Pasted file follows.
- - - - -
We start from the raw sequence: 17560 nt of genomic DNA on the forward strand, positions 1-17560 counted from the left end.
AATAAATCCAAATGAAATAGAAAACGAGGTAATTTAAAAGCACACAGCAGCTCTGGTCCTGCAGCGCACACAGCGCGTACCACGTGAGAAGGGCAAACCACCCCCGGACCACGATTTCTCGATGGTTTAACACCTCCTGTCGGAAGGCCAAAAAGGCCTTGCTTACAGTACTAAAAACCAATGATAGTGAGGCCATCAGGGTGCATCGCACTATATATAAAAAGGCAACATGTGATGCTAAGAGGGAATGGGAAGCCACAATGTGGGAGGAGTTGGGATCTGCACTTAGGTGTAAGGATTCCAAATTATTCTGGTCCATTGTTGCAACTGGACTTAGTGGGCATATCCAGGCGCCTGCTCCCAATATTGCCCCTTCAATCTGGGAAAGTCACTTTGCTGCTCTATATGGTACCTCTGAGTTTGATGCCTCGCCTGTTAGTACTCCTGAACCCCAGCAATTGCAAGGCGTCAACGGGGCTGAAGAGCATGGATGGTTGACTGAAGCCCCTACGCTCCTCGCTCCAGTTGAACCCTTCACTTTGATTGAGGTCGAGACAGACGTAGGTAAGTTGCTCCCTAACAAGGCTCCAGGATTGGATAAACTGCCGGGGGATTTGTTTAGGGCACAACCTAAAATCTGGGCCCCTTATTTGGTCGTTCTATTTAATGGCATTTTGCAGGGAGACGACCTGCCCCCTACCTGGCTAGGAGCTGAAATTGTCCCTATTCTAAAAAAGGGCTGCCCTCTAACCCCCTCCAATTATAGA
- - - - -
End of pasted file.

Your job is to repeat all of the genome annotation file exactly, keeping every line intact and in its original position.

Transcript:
We start from the raw sequence: 17560 nt of genomic DNA on the forward strand, positions 1-17560 counted from the left end.
AATAAATCCAAATGAAATAGAAAACGAGGTAATTTAAAAGCACACAGCAGCTCTGGTCCTGCAGCGCACACAGCGCGTACCACGTGAGAAGGGCAAACCACCCCCGGACCACGATTTCTCGATGGTTTAACACCTCCTGTCGGAAGGCCAAAAAGGCCTTGCTTACAGTACTAAAAACCAATGATAGTGAGGCCATCAGGGTGCATCGCACTATATATAAAAAGGCAACATGTGATGCTAAGAGGGAATGGGAAGCCACAATGTGGGAGGAGTTGGGATCTGCACTTAGGTGTAAGGATTCCAAATTATTCTGGTCCATTGTTGCAACTGGACTTAGTGGGCATATCCAGGCGCCTGCTCCCAATATTGCCCCTTCAATCTGGGAAAGTCACTTTGCTGCTCTATATGGTACCTCTGAGTTTGATGCCTCGCCTGTTAGTACTCCTGAACCCCAGCAATTGCAAGGCGTCAACGGGGCTGAAGAGCATGGATGGTTGACTGAAGCCCCTACGCTCCTCGCTCCAGTTGAACCCTTCACTTTGATTGAGGTCGAGACAGACGTAGGTAAGTTGCTCCCTAACAAGGCTCCAGGATTGGATAAACTGCCGGGGGATTTGTTTAGGGCACAACCTAAAATCTGGGCCCCTTATTTGGTCGTTCTATTTAATGGCATTTTGCAGGGAGACGACCTGCCCCCTACCTGGCTAGGAGCTGAAATTGTCCCTATTCTAAAAAAGGGCTGCCCTCTAACCCCCTCCAATTATAGA